On to episode 4 of Cheer on Netflix – and Swan Lake.

Passages 2019(3) – Family Reunion

Is this your family, you ask yourself. Stay tuned for the philosophical musings, hold on to your coat tails and hat-tricks. Here we go; do click on the links since they’re more space-friendly than embedding instagram posts! 🙂

(04) Family Reunion

You attend a family gathering, the highlight being festive goodies that you don’t have in your house (and your loved ones, presumably) – and they bring out a new shiny sweet in pink and purple and green foil and you ask, “What is it?” even though it’s already in your mouth as you speak, and it is rock candy that explodes into a thousand flavours and pops and sizzles, like something out of Willy Wonka’s.

Welcome to the reunion; take a seat.

Sit back there in the dark on the benches at the back of the stage, clad in the most outrageous clothes off the rack at a flea market, a guest at the most outlandish costume party of the year. Out of a darkness so deep we can barely see past our eyeballs, we hear Shan Del Vecchio strumming a guitar – how does he know where to start? – and a spotlight falls upon Ivan Koh, in a furry costume of jersey cow-patch pink-and-white topped with a baseball cap and pink sunglasses, providing us with a half-sung, half-flute rendition of Somewhere, over the rainbow, the music falling into the parched darkness, while the audience sits in respectful silence.

Is this your family? While he plays the flute, another spotlight on the other side of the stage reveals Yayoi Matches (this being a mere glimpse of what lies beneath) in a staggeringly marvellous trance – the jerky, stop-and-start, swivel-and-reach rubbery clockwork dance – maybe more than a dance, an entire blissful monologue with herself and in herself. There is something endearingly intimately open and honest about it, an unpretentious ecstasy about it that draws an awkward giggle from someone in the audience; a glimpse of a person caught in a reverie of her own, a fantasy world intimate and real to her; and, amazingly, coupled with the music, there is a kind of hope in it, a wordless joy of movement that you can almost start to sink into…

But don’t get too comfortable, folks, ‘cos Agetsuma Satoru is here to bark you out of any maudlin feelings with A Chorus Line, and Yayoi snaps right out and into traumatised harried dancer mode, and by the time Satoru heads into Let’s do the whole combination, facing away from the mirror territory, there are chortles from the younger audience members, perhaps from a not-so-distant memory.

Your family is — Valerie Yeo and Watanabe Tamana as two iridescent celebratory rainbow slinkies writhing and cavorting and partying their hearts out, hair all over their faces; it is Henriette Garcia and Tamana swivelling and whirling to home-made music which is punctuated towards the end with a chorus of “hees” at appropriate pauses by Stephanie Joe and Yayoi Matches, ticklishly irreverent; it’s Reece Hudson and Jeremie Gan and a batch of them clowning around; Jeremie Gan and Stephanie Joe and Jessica Garside dancing rhythmically, it’s soft bluesy music that’s folksy and stirring; it’s Ivan Koh singing a song that turns out to be one of our many favourites – “Don’t want to leave her now”…; now he’s dancing, or perhaps he’s fake-playing a baseball player to a voice-over by Reece Hudson, or twisting about in a frothy furry riveting solo to Shan’s guitar strumming and when, from the stands, Valerie Yeo whacks open her giant fan and screeches, he falls over and Valerie Yeo cries out, Are you all right? in hoarse Mandarin (which falls on giggling ears for some) as she and Tamana run to his rescue; a mixed bag of colourful tricks as the snippets of action whizz and flash past like confetti on a speed dial; it’s gathering in centre to cold white light and partying before breaking up with snippets of conversation: I want a drink! yells someone.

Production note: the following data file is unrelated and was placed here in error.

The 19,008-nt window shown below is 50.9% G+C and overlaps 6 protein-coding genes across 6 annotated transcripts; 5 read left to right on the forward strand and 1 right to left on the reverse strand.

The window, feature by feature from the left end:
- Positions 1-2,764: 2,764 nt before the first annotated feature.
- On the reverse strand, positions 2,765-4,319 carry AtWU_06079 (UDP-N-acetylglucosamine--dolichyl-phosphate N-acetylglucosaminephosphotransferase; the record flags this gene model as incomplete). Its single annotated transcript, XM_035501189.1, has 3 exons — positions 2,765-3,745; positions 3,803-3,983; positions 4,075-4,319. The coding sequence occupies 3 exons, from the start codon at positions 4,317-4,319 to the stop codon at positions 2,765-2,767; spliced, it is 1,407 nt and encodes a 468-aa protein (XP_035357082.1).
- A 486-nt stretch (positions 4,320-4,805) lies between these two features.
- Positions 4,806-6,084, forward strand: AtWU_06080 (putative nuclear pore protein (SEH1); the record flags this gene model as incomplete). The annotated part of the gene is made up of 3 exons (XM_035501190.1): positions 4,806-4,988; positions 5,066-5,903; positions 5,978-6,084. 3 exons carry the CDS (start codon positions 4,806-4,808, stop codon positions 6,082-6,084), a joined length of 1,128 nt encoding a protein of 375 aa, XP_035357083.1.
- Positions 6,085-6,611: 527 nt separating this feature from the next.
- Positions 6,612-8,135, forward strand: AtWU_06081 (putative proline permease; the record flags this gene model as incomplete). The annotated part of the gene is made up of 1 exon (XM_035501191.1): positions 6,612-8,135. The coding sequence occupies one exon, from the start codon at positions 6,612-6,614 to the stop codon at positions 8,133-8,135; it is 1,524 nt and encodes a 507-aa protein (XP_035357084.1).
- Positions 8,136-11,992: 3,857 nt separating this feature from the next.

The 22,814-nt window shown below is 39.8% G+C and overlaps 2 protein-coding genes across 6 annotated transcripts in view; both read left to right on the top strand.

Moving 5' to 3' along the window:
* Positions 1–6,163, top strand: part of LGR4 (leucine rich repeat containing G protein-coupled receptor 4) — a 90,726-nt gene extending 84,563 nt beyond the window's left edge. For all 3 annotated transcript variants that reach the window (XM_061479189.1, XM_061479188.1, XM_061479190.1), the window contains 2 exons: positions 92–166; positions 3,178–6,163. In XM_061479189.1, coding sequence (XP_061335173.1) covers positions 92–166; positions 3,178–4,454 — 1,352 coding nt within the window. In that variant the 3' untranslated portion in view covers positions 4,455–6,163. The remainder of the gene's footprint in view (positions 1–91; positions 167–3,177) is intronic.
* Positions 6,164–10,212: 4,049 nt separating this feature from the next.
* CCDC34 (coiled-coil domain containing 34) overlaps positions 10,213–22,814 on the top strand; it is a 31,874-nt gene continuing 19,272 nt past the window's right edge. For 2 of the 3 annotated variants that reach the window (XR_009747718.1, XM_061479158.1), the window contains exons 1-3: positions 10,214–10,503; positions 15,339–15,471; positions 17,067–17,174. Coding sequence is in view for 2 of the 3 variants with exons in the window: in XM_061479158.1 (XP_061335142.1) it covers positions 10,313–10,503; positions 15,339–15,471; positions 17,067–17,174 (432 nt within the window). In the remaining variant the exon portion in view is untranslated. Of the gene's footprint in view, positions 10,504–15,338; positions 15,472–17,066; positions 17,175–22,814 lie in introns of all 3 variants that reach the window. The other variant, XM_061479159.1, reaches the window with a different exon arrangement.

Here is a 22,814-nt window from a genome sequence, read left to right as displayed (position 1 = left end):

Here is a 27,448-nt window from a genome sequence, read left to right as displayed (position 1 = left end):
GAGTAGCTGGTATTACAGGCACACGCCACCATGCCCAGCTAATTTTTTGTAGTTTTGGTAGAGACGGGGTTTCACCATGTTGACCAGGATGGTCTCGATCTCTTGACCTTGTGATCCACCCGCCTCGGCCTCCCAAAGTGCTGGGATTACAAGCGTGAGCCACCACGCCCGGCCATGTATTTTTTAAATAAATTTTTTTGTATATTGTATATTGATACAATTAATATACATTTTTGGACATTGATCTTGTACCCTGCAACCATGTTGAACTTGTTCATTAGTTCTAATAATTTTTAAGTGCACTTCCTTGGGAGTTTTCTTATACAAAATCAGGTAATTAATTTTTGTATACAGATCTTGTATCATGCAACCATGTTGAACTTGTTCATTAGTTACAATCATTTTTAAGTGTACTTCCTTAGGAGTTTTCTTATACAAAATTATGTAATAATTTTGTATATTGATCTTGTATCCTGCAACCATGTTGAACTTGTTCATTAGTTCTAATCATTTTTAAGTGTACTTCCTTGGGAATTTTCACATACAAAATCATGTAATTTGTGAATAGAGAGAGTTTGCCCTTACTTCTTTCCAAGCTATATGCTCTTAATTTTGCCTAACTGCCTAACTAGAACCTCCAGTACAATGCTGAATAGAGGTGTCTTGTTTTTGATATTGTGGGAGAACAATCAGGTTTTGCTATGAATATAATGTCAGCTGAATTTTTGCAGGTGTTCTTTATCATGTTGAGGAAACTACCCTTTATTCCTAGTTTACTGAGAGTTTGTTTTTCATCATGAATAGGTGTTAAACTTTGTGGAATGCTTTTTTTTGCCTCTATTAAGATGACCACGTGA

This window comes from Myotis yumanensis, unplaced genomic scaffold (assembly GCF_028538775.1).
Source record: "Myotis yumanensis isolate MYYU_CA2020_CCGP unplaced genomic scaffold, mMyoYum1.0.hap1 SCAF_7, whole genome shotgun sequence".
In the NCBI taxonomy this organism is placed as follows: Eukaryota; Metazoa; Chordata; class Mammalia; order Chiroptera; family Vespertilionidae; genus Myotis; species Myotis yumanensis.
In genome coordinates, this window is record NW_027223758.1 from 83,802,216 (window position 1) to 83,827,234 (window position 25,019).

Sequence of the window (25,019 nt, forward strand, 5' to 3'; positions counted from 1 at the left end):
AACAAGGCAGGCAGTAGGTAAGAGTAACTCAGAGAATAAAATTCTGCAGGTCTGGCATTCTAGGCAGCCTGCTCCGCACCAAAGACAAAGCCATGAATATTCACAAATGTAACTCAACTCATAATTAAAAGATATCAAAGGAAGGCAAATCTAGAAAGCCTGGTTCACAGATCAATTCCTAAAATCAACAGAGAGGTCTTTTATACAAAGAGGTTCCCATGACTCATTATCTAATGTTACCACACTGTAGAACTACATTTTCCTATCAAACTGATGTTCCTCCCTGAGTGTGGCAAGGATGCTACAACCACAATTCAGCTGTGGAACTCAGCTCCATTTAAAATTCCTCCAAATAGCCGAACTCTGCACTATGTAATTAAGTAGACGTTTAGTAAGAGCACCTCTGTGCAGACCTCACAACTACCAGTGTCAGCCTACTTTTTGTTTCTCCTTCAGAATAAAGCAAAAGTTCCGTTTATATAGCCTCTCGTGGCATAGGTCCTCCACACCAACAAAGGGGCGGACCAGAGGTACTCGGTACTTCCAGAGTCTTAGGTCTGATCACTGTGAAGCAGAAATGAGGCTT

At some point in time you realise they’re barefoot, exactly like they’re right there in your house with you –

– except that Choreographer Satoru returns with Chorus Line once more, directed at Reece Hudson this time round, and this time when it’s facing the mirror, 5-6-7-8, everyone gets up and then boom, the opening of Swan Lake’s Overture plays, to the most unexpected choreography  – and in that small theatre, it has exactly the grandiose grandeur and overwhelming synchronicity required – they leap up at the right moment to punctuate a breath – and one of the best parts is actually when they just tilt their own heads and swivel on their butts while their feet patter on the ground; it almost takes the mickey out of something so grave, it’s a right proper laugh – but it’s also really an appreciation of the rhythm in the music.

Then we have possibly one of the most popular, stand-out moments of the entire performance –  Jeremie Gan is a hoot, swaying and lip-syncing to Dinah Washington’s Such a Kiss, beaming infectiously from ear to ear, with the air of someone sharing a delightful secret with you – just you! – and basking with gleeful abandon and saucy confidence in the memory of the night (oh what a kiss it was, it really was). There’s not a line in this song that is not milked to perfection with that glint in the eye, and superb comic timing and the savouring of each ravishingly delicious kiss – for the cherry on the pie is that at seemingly-random intervals throughout the song, the other dancers (Tamana, Satoru, Reece, Jessica, etc) break out from the shimmying hordes in the background that are embodiments of the same joy, and they stride right up to Jeremie, and plant solid, cheeky kisses on his cheek, drawing the appropriate blissful reaction from him, and squeals of delight from the audience at one performance especially, and peals of laughter from everyone else. Jeremie is inviting us to share such a night with the gossipy delight of someone sharing the juiciest confession with each of us, and you feel exactly like you’re right under the lamplight in that moment, you can practically see the lamplight and the rain in your head in cinematic fashion, and the audience loves it and laps every last drop of it up – and I don’t think I’ll be able to hear the song again without a smile and the memory of the performance.